Nearly all of these factors now favor the Democrats. · Presidential approval. Bush’s Republican predecessors Eisenhower and Reagan were popular in 1958 and 1986 respectively when their parties suffered significant losses. And Bush’s popularity is below Clinton’s when he lost 52 seats in 1994. · Issues. An October 8th USA Today poll reveals that the Democrats are ahead on every issue polled, including terrorism—the issue that gave Bush his margin of victory in 2004. · Corruption, which killed the Democrats in 1994, now favors the Democrats. · War, which hurt the Democrats in 1966--and didn’t even help FDR in 1942. · The economy, which is at best a toss-up for the Republicans, yet a strong economy didn’t help the Democrats in 1966, nor the Republicans keep control of the Senate in 1986.
But history indicates that little of this seems to matter. Incumbent parties generally have better candidates and more effective leaders and more money, yet they get their butts kicked in midterm elections over and over again. Voter fatigue with the incumbent party seems to determine the midterm results more than any of the factors described above.
So Democrats should be odds on win big. If they don’t, are there factors that have changed recently that could trump over 100 years of history?
As I said above, there are no legitimate changes (OK, a bit of one that only applies to the Senate—states might not swing from one party to another as in the past if liberal voters are congregating themselves in fewer states). There are several illegitimate ones, however:
Gerrymandering? If there’s one thing that most political professionals wouldn’t consider new it’s gerrymandering, a term coined in 1810 in “honor” of the Massachusetts Governor Elbridge Gerry who drew legislative and congressional district borders to benefit his party. So while recognition of gerrymandering is nearly as old as the nation itself, few realize how much greater the impact of gerrymandering is today.
Computers have made this abuse more effective and the impact of recent gerrymandering is stark. In earlier elections, over 100 seats were usually considered vulnerable. Consider this in the context of our political past: until the 1980’s, the South was solidly Democratic. So there were 100+ vulnerable seats out of a universe of not 435, but about 335. In other words, about 33% of seats were open to change. It was not unusual for 50, 60, 70 seats to actually switch parties over two Presidential terms.
Today, the South is no longer “one party” and yet the number of vulnerable seats is considered to have dropped in half, making it much more difficult for popular will to be recognized. This is especially important as the majority party rarely holds 15% more than the seats necessary for a majority. So, gerrymandering has the potential to alter who actually controls the House of Representatives—and to do so repeatedly.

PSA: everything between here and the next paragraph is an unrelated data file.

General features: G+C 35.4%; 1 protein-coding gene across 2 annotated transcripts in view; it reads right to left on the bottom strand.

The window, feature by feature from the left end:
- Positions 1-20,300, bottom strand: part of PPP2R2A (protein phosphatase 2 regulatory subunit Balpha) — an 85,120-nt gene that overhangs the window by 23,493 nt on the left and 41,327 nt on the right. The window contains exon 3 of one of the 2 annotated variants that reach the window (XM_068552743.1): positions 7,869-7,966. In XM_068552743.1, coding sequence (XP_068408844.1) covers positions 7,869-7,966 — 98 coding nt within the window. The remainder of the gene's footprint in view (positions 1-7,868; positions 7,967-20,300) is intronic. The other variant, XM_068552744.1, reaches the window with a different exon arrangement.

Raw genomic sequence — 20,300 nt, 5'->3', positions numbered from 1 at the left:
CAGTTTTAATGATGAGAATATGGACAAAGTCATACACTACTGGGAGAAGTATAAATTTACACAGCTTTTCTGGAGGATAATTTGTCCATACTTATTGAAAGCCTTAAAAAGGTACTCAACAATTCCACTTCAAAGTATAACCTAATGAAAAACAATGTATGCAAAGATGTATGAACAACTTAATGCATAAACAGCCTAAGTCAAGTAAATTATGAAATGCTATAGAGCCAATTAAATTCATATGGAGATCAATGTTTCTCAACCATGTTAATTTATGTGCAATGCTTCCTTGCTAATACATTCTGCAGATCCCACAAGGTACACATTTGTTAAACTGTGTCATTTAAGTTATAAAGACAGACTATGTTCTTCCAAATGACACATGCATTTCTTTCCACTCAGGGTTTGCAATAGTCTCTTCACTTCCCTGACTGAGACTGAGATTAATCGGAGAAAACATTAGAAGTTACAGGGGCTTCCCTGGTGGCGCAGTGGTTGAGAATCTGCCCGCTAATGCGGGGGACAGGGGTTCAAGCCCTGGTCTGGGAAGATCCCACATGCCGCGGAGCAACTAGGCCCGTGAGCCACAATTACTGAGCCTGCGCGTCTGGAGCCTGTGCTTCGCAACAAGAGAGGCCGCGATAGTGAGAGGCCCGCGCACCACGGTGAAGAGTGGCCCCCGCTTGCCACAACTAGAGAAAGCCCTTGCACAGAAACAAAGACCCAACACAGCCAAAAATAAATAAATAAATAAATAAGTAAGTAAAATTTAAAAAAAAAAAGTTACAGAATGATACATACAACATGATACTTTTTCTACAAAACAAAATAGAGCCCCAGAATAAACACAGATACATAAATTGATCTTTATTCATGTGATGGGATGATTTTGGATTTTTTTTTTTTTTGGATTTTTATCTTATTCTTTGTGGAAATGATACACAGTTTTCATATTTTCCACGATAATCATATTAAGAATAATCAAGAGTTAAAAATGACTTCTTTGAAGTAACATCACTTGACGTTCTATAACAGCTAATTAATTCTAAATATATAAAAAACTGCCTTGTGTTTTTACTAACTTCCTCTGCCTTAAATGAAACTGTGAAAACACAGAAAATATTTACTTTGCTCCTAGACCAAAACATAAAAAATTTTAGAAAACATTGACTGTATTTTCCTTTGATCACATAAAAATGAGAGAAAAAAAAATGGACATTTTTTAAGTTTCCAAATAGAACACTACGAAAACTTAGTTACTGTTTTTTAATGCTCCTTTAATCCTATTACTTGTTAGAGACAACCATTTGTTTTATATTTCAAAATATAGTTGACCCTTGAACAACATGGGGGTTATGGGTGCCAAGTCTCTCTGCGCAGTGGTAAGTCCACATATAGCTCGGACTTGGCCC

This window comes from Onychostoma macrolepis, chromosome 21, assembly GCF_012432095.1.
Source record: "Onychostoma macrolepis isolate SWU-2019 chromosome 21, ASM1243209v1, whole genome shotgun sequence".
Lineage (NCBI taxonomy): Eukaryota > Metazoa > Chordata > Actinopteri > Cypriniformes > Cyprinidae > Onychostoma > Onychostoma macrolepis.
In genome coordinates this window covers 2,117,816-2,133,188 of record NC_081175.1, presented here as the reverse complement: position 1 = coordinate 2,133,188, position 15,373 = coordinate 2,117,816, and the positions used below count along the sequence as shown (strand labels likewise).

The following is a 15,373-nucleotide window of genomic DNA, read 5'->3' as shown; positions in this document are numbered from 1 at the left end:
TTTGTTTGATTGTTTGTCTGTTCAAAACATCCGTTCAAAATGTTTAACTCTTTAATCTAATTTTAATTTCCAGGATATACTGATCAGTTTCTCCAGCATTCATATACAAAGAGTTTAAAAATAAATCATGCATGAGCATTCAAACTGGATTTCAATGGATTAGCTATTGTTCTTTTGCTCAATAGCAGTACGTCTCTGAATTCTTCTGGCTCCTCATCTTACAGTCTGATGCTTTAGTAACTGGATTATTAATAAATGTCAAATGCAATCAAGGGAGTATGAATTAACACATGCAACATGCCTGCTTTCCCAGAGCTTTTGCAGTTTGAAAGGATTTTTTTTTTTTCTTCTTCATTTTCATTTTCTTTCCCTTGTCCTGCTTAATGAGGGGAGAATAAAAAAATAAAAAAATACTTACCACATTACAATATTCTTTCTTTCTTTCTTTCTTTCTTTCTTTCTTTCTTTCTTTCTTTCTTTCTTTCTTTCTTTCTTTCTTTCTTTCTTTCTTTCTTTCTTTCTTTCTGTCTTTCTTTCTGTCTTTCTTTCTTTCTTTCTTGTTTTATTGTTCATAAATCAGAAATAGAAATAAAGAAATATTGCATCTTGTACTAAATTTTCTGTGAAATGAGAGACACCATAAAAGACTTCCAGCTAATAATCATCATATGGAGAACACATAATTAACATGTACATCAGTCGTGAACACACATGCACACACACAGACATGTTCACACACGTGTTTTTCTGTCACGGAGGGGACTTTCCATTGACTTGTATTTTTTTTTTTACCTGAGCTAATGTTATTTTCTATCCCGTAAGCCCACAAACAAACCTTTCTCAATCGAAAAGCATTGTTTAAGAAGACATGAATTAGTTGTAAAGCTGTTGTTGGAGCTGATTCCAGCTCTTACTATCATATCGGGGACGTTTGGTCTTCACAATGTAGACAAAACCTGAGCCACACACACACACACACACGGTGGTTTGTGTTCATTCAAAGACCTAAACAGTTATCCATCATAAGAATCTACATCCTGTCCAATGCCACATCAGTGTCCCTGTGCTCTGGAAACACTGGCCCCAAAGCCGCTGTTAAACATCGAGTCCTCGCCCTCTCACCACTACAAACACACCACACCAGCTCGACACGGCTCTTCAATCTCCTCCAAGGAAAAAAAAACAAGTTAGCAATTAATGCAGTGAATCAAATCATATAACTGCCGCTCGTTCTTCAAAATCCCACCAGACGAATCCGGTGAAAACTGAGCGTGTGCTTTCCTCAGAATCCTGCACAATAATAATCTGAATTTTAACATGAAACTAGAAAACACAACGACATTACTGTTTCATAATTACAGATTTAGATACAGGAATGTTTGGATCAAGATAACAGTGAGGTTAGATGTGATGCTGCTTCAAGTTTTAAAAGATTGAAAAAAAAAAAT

Smears? Incumbents have learned how to protect themselves better over the years: they raise a lot of money and go negative immediately, “defining” their opponents. (In the old days, they ignored the opposition, but that didn't work in the off years.) These smears are broadcast much more broadly and loudly than ever before. The last time that the Dems had a 6th year opportunity was in 1986, a period that preceded the rise of talk radio, the Internet, and Cable TV.
Money? Money always makes a difference, of course, but even though it favors the incumbents, the out of power party has consistently been able to overcome it, at least once every six years. Perhaps the vast scale of dollars is finally having an impact.
Election Manipulation? It’s difficult to embrace the theory that election machines are distorting results, as the President of Diebold can’t be doing this alone (can he?) and, it isn’t easy to keep such conspiracies secret. However, we know that voter suppression, the manipulation of the number of voting machines, and the Republican strategy of keeping minority voters off the rolls or in long lines is having an impact.
Every indication is that political buyers’ remorse has kicked in and the Democrats could/should win big. But, a modest Democratic victory—or less--requires explanation. Gerrymandering, smears, money, and election manipulation are at the top of the list of reasons. Do these lay out a sufficient case for a rigged election?
We're about to find out.
Mitchell Rofsky, formerly a public interest lobbyist in Washington DC, writes on U.S. politics. When he's not writing, he's president of Better World Club, the nation’s only socially responsible, eco-friendly auto club.